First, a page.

School Visit

[Taylor]

Once every two weeks I travel to one of two different high schools in the area.  Yesterday was my first visit to one of these schools.  I traveled by train and foot, listening to music and reading a book of short stories along the way.  On the train I met several students.  Some lived in other towns and were traveling to Noheji.  Others lived in Noheji but were traveling to other schools.  None of them were going to the school I planned on visiting.

I arrived early, perhaps too early, and spent some time in the teachers’ office studying Japanese and continuing to read my book of short stories.  I then gave my introduction lesson to two classes:  a group of 35 first graders and a group of 8 third graders (both at the high school level).  As you might expect, the lesson went more smoothly in the class with eight students.  However in both classes I experienced the normal highs and lows and bumps in the road that any teacher would experience for any given lesson in any given classroom.

While I was there I noticed that the high school appeared to be larger than the one in Noheji.  How could this be?  Then I realized it was because at least half of the rooms were vacant.  I asked my teacher about this and she said there used to be four classes in each grade.  Now there are only two, with the exception of the first grade where there is only one class.

When I returned to my town I told one of my teachers about the diminishing number of students at the high school.  Apparently Noheji used to have 6 or 7 classes in each grade but now there are only 4.  I pressed further and asked her why the student population is dropping so dramatically in the region.  She said it began about ten years ago and there are many factors at play that are all connected.  First, people are having less children.  Second, many of the children that are born eventually leave rural Aomori for educational, financial, and social opportunities in the cities of Japan.  Most do not return and begin raising their own families elsewhere.  Another factor at play is the fact that students choose their high school based on their test scores.  Many maximize their potential by attending high academic schools in Hachinohe and Aomori City, the two largest cities in the prefecture.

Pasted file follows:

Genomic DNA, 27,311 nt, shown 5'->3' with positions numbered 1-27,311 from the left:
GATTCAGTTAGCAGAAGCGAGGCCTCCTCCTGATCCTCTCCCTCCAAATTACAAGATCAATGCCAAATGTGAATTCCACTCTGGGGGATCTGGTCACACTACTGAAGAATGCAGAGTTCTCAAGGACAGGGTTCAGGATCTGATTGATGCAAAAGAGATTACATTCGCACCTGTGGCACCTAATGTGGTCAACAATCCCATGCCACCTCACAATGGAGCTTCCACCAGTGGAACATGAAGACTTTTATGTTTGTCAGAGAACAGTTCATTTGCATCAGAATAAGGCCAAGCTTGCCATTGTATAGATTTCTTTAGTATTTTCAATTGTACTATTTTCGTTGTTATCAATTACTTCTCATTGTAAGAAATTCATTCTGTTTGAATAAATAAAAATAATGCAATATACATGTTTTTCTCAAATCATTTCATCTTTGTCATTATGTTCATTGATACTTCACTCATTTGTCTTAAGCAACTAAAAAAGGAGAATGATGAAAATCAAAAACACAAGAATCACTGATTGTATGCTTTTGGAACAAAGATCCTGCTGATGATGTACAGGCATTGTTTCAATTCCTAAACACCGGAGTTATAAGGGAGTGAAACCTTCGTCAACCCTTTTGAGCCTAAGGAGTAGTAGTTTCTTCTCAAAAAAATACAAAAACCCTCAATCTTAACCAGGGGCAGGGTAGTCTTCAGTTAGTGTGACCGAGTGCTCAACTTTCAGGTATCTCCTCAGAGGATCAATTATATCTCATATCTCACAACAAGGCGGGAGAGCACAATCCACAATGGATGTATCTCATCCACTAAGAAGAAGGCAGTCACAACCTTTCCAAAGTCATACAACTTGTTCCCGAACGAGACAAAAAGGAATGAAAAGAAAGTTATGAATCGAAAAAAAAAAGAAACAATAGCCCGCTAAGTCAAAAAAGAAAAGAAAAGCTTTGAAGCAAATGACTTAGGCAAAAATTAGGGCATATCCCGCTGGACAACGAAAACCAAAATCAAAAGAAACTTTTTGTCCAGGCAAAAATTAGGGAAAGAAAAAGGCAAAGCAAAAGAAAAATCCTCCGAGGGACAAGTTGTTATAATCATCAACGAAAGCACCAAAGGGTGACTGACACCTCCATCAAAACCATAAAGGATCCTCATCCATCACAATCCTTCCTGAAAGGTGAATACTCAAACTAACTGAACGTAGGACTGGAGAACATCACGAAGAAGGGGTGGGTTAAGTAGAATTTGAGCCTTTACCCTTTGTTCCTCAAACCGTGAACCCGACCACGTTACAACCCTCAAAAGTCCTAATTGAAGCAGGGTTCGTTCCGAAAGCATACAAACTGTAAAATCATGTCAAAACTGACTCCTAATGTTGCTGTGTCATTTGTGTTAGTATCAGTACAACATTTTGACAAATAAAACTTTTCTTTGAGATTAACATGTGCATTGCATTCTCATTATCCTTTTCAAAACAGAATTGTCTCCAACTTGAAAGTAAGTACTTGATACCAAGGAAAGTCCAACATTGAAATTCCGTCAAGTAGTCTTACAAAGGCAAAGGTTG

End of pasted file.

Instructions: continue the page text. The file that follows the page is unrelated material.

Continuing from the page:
I have to admit that I think it is a sad situation.  However I should probably also point out that as someone who grew up in rural Alaska, went to college in Oregon, and stayed in the Portland area, I can relate to the students who venture out of the prefecture.

I have heard but can’t completely verify that it is not too uncommon for a child who finds success in the city to buy a large house for the family he or she left behind in the rural prefecture.  As you drive along the countryside in Aomori you can see such houses beautifully decorated and landscaped, often featuring a large driveway and garden amidst the meadows and rolling hills.  I have seen these houses.  They are surprisingly large and silent.

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One Response to “School Visit”

  1. Population « Pacificloons Says:

    […] mentioned in earlier posts about the declining school population.  This week our staff received some data on the issue in […]

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